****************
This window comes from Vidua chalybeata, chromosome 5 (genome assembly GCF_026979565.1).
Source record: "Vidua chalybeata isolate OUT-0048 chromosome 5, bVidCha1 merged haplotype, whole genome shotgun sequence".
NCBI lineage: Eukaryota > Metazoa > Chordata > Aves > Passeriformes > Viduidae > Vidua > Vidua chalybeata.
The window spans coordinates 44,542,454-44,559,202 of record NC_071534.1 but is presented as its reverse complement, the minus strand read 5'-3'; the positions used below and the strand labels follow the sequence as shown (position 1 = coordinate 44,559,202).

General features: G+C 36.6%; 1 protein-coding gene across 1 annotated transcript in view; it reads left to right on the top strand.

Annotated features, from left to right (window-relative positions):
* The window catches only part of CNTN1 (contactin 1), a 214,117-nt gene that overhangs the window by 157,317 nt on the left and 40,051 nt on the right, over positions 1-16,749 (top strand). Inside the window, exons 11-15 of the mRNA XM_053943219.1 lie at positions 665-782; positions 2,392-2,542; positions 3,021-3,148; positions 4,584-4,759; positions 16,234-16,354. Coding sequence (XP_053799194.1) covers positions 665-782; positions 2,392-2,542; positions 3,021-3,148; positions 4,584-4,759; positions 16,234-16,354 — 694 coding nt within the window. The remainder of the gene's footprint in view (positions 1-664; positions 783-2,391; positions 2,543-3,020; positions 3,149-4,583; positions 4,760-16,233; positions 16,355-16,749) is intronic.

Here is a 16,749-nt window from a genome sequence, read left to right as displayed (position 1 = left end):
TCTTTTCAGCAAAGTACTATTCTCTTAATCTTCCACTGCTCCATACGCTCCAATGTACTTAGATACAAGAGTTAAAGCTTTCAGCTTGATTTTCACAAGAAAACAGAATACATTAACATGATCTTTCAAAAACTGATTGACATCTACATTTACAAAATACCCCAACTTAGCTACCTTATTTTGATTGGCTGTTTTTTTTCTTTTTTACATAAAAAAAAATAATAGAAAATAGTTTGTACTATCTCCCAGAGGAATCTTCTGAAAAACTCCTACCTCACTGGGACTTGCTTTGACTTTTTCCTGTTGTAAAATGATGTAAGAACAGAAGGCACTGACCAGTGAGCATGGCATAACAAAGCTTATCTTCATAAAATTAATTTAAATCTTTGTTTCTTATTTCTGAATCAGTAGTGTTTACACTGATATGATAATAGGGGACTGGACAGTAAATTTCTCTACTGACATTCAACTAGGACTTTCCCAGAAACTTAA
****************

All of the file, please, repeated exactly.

This window comes from Vidua chalybeata, chromosome 5 (genome assembly GCF_026979565.1).
Source record: "Vidua chalybeata isolate OUT-0048 chromosome 5, bVidCha1 merged haplotype, whole genome shotgun sequence".
NCBI lineage: Eukaryota > Metazoa > Chordata > Aves > Passeriformes > Viduidae > Vidua > Vidua chalybeata.
The window spans coordinates 44,542,454-44,559,202 of record NC_071534.1 but is presented as its reverse complement, the minus strand read 5'-3'; the positions used below and the strand labels follow the sequence as shown (position 1 = coordinate 44,559,202).

General features: G+C 36.6%; 1 protein-coding gene across 1 annotated transcript in view; it reads left to right on the top strand.

Annotated features, from left to right (window-relative positions):
* The window catches only part of CNTN1 (contactin 1), a 214,117-nt gene that overhangs the window by 157,317 nt on the left and 40,051 nt on the right, over positions 1-16,749 (top strand). Inside the window, exons 11-15 of the mRNA XM_053943219.1 lie at positions 665-782; positions 2,392-2,542; positions 3,021-3,148; positions 4,584-4,759; positions 16,234-16,354. Coding sequence (XP_053799194.1) covers positions 665-782; positions 2,392-2,542; positions 3,021-3,148; positions 4,584-4,759; positions 16,234-16,354 — 694 coding nt within the window. The remainder of the gene's footprint in view (positions 1-664; positions 783-2,391; positions 2,543-3,020; positions 3,149-4,583; positions 4,760-16,233; positions 16,355-16,749) is intronic.

Here is a 16,749-nt window from a genome sequence, read left to right as displayed (position 1 = left end):
TCTTTTCAGCAAAGTACTATTCTCTTAATCTTCCACTGCTCCATACGCTCCAATGTACTTAGATACAAGAGTTAAAGCTTTCAGCTTGATTTTCACAAGAAAACAGAATACATTAACATGATCTTTCAAAAACTGATTGACATCTACATTTACAAAATACCCCAACTTAGCTACCTTATTTTGATTGGCTGTTTTTTTTCTTTTTTACATAAAAAAAAATAATAGAAAATAGTTTGTACTATCTCCCAGAGGAATCTTCTGAAAAACTCCTACCTCACTGGGACTTGCTTTGACTTTTTCCTGTTGTAAAATGATGTAAGAACAGAAGGCACTGACCAGTGAGCATGGCATAACAAAGCTTATCTTCATAAAATTAATTTAAATCTTTGTTTCTTATTTCTGAATCAGTAGTGTTTACACTGATATGATAATAGGGGACTGGACAGTAAATTTCTCTACTGACATTCAACTAGGACTTTCCCAGAAACTTAA